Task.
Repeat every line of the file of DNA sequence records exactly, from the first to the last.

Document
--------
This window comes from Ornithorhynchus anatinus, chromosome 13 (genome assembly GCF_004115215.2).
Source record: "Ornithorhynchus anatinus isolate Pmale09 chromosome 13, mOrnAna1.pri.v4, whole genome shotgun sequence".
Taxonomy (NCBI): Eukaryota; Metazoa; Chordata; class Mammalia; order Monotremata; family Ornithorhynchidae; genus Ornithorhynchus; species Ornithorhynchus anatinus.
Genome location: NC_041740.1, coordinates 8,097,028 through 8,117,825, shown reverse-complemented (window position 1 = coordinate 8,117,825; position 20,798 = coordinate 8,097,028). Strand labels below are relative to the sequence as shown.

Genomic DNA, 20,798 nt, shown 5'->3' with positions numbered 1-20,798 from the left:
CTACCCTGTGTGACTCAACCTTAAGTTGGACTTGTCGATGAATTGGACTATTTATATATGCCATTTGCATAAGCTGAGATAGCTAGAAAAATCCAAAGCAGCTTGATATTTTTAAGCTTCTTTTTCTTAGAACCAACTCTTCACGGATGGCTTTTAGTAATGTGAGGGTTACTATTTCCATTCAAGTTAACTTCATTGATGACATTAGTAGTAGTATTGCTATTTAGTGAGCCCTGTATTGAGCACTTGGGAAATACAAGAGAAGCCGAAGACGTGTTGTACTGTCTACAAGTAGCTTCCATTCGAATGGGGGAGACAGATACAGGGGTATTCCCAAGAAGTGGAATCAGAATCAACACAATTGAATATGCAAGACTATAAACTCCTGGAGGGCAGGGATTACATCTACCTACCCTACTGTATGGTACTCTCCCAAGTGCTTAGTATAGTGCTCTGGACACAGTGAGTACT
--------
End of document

This window comes from Ornithorhynchus anatinus, chromosome 13 (genome assembly GCF_004115215.2).
Source record: "Ornithorhynchus anatinus isolate Pmale09 chromosome 13, mOrnAna1.pri.v4, whole genome shotgun sequence".
Taxonomy (NCBI): Eukaryota; Metazoa; Chordata; class Mammalia; order Monotremata; family Ornithorhynchidae; genus Ornithorhynchus; species Ornithorhynchus anatinus.
Genome location: NC_041740.1, coordinates 8,097,028 through 8,117,825, shown reverse-complemented (window position 1 = coordinate 8,117,825; position 20,798 = coordinate 8,097,028). Strand labels below are relative to the sequence as shown.

Genomic DNA, 20,798 nt, shown 5'->3' with positions numbered 1-20,798 from the left:
CTACCCTGTGTGACTCAACCTTAAGTTGGACTTGTCGATGAATTGGACTATTTATATATGCCATTTGCATAAGCTGAGATAGCTAGAAAAATCCAAAGCAGCTTGATATTTTTAAGCTTCTTTTTCTTAGAACCAACTCTTCACGGATGGCTTTTAGTAATGTGAGGGTTACTATTTCCATTCAAGTTAACTTCATTGATGACATTAGTAGTAGTATTGCTATTTAGTGAGCCCTGTATTGAGCACTTGGGAAATACAAGAGAAGCCGAAGACGTGTTGTACTGTCTACAAGTAGCTTCCATTCGAATGGGGGAGACAGATACAGGGGTATTCCCAAGAAGTGGAATCAGAATCAACACAATTGAATATGCAAGACTATAAACTCCTGGAGGGCAGGGATTACATCTACCTACCCTACTGTATGGTACTCTCCCAAGTGCTTAGTATAGTGCTCTGGACACAGTGAGTACT